Despite these overtones, Hine believes that Wanamaker wanted his store to be more inclusive than a cathedral, more like “Philadelphia’s true public square and living room, a crossroads of culture and commerce, a place where citizen-shoppers come together at Christmas, and all the rest of the year.” Of course, Wanamaker also wanted to move merchandise, which he did with great success. His stores, the current one operated by Macy’s since 2006 as well as the pre-1911 Grand Depot, sold vast quantities of goods to Philadelphians. Wanamaker’s could boast the largest bookstore in the country, selling a million books in 1892; the city’s largest restaurant, the Grand Crystal Tea Room; and, covering six acres, the largest furniture store in the world. Between the Philadelphia and New York City locations (the latter opening in 1896), he sold vast numbers of bicycles during the craze of the 1890s. In 1899 he opened the first department store piano shop, rapidly becoming the world’s largest seller. He helped expand Henry Ford’s brand by operating the first Ford dealership on the East Coast. And in 1934, his store gave an enormous boost to a Philadelphia inventor by launching the game of Monopoly when established board-game producers rejected it.
|A man with a dream: John Wanamaker|
The list of Wanamaker “firsts” is lengthy, including massive advertising and progressive retailing practices dating back to 1861, when he founded the men’s store Oak Hall. Rather than have salesmen size up customers and try to get the highest price out of them, a common practice in the 19th century, Wanamaker promised one clearly marked price for all customers. He also adopted a money-back return policy, even extending it to fabrics when he broadened the Grand Depot to include goods for women in 1877.
The city’s Centennial Exposition of 1876 inspired Wanamaker. Serving as a fundraising member of its Board of Finance, he observed fairgoers’ fascination with the new technology on display. Wanamaker decided then to attract customers to his store by becoming an early adopter of inventions such as electricity, telephones, and air-cooling. He mounted art shows and educational exhibits worthy of a fair, starting by placing a copy of the painting The Landing of William Penn in a show window. The store’s famous bronze eagle, which Wanamaker acquired from the St. Louis World’s Fair and which still lords over the Grand Court, became the company’s trademark. Through the years, he exhibited many works from his own collection, including Titians, Constables, and Turners, and presented countless lectures and exhibits on topics such as American history and industry.
For holidays the store pulled out all the stops, presenting special events, elaborate decorations, and music. Wanamaker’s brought patriotic holidays such as Lincoln’s birthday into the spotlight and supported the creation of new holidays such as Mothers’ Day: To assist Anna Jarvis in promoting the national holiday, he sponsored a Mothers’ Day service in the store in May 1908. More than 15,000 people showed up.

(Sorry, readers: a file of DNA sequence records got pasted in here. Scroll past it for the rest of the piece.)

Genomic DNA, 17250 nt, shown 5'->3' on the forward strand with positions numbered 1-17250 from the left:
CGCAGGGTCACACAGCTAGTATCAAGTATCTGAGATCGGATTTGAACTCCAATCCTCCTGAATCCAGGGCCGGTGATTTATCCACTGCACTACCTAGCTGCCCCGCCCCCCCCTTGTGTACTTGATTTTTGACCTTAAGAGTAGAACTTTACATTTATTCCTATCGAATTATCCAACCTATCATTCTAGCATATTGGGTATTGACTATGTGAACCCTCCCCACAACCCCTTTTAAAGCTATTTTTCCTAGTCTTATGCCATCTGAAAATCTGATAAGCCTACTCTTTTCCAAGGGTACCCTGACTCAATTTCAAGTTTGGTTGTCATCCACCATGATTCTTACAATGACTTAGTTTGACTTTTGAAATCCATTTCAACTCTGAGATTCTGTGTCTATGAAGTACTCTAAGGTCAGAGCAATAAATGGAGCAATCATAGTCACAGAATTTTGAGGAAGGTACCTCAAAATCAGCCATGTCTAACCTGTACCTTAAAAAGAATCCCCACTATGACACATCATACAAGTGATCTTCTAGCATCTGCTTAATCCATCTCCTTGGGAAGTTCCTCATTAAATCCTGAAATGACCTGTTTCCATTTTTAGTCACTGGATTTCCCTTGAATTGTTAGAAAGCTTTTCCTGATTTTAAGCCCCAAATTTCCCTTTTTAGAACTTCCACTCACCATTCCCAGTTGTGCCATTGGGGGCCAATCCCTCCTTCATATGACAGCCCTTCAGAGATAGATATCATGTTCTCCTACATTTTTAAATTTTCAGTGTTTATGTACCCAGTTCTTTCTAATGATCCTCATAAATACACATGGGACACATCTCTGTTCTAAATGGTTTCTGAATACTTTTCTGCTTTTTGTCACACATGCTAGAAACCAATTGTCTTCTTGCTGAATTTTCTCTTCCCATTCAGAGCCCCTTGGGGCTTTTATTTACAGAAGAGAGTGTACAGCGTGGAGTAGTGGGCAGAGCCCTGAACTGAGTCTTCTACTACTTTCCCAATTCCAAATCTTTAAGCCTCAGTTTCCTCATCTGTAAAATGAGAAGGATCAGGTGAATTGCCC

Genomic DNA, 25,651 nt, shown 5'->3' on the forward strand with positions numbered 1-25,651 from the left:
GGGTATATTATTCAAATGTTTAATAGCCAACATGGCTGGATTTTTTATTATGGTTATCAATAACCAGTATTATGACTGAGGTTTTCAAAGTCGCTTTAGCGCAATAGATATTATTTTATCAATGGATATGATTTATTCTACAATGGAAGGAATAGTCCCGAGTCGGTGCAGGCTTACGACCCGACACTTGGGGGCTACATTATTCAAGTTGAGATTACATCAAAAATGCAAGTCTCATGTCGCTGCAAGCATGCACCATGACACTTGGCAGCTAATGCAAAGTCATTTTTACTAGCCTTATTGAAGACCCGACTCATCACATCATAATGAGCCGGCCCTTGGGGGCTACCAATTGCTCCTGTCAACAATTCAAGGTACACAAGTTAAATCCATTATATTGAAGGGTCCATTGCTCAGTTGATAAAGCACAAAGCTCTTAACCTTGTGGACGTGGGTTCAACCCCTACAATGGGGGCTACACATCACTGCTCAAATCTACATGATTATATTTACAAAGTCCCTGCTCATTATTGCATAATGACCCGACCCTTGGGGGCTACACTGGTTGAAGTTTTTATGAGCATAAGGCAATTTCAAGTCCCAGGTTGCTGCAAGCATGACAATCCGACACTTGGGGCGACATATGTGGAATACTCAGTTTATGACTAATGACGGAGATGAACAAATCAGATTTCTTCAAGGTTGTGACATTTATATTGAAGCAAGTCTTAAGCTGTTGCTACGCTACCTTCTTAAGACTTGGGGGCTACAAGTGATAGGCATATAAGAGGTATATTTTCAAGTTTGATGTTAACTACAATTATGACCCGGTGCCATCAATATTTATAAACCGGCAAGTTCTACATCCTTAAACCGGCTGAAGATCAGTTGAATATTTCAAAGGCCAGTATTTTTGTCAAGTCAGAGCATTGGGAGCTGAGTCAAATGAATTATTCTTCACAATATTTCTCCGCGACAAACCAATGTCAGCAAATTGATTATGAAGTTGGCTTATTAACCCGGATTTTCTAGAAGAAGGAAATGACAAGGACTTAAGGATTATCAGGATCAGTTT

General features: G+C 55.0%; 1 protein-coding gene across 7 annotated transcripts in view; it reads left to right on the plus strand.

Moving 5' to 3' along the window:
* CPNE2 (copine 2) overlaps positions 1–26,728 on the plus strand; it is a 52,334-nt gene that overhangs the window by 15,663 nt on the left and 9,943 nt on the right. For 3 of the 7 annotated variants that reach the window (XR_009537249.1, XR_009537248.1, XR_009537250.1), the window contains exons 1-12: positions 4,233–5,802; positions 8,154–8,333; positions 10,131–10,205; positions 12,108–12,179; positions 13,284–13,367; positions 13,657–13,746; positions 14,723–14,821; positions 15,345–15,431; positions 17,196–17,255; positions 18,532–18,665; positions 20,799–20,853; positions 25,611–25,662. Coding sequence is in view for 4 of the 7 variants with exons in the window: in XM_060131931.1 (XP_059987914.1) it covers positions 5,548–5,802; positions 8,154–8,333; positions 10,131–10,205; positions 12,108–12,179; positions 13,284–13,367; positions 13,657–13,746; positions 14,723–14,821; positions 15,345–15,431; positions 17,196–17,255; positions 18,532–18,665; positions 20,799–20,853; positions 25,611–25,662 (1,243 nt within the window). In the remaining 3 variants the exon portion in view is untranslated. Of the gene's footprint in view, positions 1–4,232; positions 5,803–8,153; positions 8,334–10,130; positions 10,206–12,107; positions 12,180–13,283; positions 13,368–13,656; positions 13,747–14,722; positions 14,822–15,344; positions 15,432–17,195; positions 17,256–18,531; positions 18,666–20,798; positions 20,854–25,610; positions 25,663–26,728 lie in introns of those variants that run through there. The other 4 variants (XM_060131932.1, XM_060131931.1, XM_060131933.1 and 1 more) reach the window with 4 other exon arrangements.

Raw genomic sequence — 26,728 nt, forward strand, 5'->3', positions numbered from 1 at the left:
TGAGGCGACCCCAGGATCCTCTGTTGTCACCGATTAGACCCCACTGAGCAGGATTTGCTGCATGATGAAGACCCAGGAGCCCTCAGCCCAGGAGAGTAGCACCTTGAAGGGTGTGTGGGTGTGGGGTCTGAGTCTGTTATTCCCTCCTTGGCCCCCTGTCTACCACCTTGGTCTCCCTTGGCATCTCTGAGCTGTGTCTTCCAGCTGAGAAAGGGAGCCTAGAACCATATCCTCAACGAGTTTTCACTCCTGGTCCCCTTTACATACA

|A little 1970s holiday décor flair...|
The store was known especially for its musical performances, including a famous concert in 1919 at which another enormous crowd packed into the Grand Court to hear Charles M. Courboin play the organ with Leopold Stokowski conducting The Philadelphia Orchestra. Composers often performed original works in the store, but most musical events in the early days involved employees, particularly teenage boys who attended the John Wanamaker Commercial Institute, where they studied the three Rs and music. An anniversary celebration in 1907 was filled with fanfares by the store’s drum and bugle corps, anthems by the Institute’s uniformed military band, and songs by the store’s choral society.
Christmas, however, was Wanamaker’s ultimate occasion for pageantry. In 1912 daily parades took place inside the new store, where, with the lights turned off, an employee band accompanied by storybook characters marched to Santa Town. Throughout the 20th century, all kinds of holiday attractions were introduced: animated circuses, walk-through villages such as Candy Stick Land in the Land of Make Believe and the Enchanted Forest, a much-used monorail mounted on the toy department’s ceiling, and the light show’s animated figures, tree, and colorful “dancing waters.” Michael Lisicky, author of Wanamaker’s: Meet Me at the Eagle, says he has never skipped a holiday celebration and still feels that announcer John Facenda was “the voice of the light show.”
Above all else, you could trust John Wanamaker to be out in front on innovation. The dancing water fountains, it turns out, did not begin in the 1950s: What was most likely the store’s first light show actually took place at a Winter Festival in 1894. A fountain with 242 jets shot plumes of water 20 feet into the air and was illuminated by red, green, blue, and yellow electric lights. Although it is hard to beat John Wanamaker’s holiday spirit, it is the very least we can do to carry on his trailblazing traditions.
photography by wanamakerorgan.com